What's the point in concrete eggs?

Any hipster winemaker worth their salt seems to be making wine in concrete eggs these days.

But besides their aesthetic appeal, what effect does spending time in an egg actually have on the finished wine? We take a look at some of the key arguments in favour of this modern approach to making wine.

What is a concrete egg?

First commissioned in 2001 by Michel Chapoutier, concrete eggs are a modern innovation in winemaking based on much older principles. The shape of the egg is reminiscent of Roman amphorae, while concrete has been used in winemaking since the 19th Century.

The first egg was made by French vat manufacturer Marc Nomblot, who makes them from washed Loire sand, gravel, non-chlorinated spring water and cement. No chemicals or extra materials are added during manufacture. The unlined concrete is then treated with tartaric acid to prevent corrosion or any reactions with the wine during fermentation and ageing.

Three reasons to embrace the egg:

1. Go with the flow

Fermentation creates heat, which in turn creates convection currents that encourage the fermenting wine to move around. This occurs in fermentation vessels of all shapes and sizes, but is most effective in an egg. The egg’s shape provides a smooth, continuous surface (without corners), which allows the wine to move more freely than it would in a traditional barrel or tank during fermentation. This constant movement allows complex flavours to develop through continuous contact with lees – much like batonnage.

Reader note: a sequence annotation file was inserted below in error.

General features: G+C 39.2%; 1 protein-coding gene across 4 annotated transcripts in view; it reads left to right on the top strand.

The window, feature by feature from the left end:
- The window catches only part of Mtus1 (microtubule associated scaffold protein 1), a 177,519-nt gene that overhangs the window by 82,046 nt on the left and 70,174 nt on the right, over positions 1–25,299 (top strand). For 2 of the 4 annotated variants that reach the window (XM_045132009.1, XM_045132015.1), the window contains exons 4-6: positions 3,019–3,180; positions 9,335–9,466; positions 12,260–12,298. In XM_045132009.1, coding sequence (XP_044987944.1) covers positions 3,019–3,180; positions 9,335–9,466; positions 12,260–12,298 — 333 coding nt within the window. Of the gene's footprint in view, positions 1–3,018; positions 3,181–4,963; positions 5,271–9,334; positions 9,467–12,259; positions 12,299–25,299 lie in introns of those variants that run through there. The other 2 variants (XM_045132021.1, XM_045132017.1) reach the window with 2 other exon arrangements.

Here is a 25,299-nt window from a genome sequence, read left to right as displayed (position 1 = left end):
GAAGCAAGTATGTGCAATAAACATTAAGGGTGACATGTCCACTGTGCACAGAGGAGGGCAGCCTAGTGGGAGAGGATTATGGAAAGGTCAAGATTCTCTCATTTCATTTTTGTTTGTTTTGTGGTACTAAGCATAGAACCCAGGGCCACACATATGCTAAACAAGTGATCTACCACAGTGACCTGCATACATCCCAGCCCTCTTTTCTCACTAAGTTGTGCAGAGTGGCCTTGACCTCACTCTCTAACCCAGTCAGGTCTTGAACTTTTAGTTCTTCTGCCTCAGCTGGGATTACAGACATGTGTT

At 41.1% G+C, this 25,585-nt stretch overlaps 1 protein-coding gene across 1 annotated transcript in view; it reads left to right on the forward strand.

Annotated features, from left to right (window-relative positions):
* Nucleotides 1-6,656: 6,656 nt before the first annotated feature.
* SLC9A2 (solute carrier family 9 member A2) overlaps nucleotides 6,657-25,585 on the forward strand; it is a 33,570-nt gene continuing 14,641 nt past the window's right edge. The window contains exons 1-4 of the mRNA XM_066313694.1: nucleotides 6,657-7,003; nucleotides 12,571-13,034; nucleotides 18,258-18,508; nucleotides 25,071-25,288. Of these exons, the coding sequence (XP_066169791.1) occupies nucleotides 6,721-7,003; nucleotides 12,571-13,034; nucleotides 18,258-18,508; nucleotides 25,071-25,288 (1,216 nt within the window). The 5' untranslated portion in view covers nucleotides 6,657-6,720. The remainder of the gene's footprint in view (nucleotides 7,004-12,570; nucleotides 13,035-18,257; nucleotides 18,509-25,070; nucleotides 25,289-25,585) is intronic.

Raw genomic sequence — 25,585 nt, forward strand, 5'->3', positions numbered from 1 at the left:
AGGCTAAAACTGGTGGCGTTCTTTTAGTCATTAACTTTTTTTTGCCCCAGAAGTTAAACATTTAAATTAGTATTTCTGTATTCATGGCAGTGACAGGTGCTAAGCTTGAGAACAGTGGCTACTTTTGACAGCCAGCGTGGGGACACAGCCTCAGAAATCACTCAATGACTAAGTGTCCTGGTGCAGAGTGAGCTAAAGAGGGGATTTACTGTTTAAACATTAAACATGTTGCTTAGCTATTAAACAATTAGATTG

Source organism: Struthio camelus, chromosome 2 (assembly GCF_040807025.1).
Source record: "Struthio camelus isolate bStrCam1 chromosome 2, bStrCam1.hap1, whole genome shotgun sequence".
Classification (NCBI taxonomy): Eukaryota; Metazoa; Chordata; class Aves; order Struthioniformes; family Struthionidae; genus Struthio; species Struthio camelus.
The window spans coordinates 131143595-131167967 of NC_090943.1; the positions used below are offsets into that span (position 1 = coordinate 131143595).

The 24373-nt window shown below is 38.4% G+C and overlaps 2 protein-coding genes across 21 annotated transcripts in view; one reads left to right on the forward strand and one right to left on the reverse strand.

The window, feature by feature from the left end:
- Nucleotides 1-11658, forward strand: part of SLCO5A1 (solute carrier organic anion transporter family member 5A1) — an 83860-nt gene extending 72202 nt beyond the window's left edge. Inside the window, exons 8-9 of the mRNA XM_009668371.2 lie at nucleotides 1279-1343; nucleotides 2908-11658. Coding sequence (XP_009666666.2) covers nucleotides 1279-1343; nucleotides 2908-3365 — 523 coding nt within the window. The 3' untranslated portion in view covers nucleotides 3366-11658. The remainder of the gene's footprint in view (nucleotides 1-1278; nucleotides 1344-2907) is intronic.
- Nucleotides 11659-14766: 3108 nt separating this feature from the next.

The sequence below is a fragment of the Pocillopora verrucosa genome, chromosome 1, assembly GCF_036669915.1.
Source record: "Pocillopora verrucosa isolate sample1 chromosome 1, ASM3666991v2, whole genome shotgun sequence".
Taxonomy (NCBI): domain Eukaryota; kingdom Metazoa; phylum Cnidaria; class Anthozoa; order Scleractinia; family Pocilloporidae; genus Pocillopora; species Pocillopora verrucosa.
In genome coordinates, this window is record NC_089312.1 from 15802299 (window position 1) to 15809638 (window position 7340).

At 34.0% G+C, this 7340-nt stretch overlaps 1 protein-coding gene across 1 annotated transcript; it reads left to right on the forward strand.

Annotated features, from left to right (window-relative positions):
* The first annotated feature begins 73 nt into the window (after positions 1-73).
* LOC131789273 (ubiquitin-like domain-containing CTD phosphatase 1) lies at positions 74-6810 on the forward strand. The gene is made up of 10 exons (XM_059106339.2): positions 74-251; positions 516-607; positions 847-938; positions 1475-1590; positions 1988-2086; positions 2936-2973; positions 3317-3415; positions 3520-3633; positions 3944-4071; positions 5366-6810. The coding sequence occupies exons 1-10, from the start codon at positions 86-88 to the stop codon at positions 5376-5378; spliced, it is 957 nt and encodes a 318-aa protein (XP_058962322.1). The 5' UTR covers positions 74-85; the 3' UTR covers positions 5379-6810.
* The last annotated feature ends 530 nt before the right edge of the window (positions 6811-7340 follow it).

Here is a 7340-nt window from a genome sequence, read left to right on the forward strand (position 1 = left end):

2. Keep cool

The thick concrete walls provide good insulation, keeping the temperature stable without the need for artificial cooling.

3. Breathe easy

Unlined concrete allows tiny amounts of oxygen to permeate and come into contact with the wine. This has the effect of softening tannins, creating a richer body and developing more complex flavours. A similar effect is achieved through barrel ageing, but concrete doesn’t impart the same oaky flavours of vanilla, spice and toast. In essence, a concrete egg allows the winemaker to retain a wine’s fruity characteristics, but without the reductive qualities of stainless steel; and add texture, but without the addition of oak flavours. Best of both!

Who makes wine in concrete eggs?

If you’d like to try some wine made in a concrete egg, you don’t have to look far! English sparkling wine producer Coates & Seely is the only winery in the UK to ferment in concrete eggs. Try their Coates & Seely Britagne Brut Reserve.

Or for something from France, try Domaine Jean Defaix’s fresh but intense Chablis 1er Cru ‘Les Beugnons’. Other producers that have been experimenting with this technique are VivancoJaboulet and Catena.

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From her uni wine 'tasting' society to studying for her WSET, Sophia has long had a fondness for all things vinous. So after a few years developing her marketing skills in the financial services industry, she decided to mix business with pleasure by moving into the wine trade. Now she writes, instagrams and podcasts about Bibendum’s portfolio of wines and the fascinating people who make them.

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